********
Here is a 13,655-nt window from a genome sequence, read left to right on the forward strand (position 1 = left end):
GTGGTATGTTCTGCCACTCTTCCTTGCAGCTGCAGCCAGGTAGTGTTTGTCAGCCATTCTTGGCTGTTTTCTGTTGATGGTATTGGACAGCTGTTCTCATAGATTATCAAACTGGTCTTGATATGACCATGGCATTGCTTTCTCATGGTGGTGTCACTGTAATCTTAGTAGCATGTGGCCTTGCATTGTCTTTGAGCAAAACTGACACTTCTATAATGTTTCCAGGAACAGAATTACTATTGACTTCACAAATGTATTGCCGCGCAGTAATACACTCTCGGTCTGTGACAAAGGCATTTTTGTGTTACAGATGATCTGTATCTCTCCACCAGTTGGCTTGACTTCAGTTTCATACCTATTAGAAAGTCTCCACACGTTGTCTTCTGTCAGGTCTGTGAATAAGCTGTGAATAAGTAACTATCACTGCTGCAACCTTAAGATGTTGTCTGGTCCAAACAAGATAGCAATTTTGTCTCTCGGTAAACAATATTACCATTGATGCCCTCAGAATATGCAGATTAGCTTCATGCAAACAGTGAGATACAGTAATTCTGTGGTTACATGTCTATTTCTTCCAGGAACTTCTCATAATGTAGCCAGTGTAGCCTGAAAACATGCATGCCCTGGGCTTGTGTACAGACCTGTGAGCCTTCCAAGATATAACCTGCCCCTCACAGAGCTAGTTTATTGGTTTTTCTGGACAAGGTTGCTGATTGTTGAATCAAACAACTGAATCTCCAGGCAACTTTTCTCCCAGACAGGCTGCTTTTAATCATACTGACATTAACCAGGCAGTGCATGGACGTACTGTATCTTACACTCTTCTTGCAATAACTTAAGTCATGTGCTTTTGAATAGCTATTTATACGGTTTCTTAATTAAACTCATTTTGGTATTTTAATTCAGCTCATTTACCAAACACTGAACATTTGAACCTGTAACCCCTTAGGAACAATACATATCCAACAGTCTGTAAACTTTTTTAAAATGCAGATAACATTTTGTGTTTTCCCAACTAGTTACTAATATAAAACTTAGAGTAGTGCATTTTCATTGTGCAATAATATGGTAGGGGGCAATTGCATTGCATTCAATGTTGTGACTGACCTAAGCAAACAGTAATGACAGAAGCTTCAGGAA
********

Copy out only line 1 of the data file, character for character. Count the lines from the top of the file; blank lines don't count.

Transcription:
Here is a 13,655-nt window from a genome sequence, read left to right on the forward strand (position 1 = left end):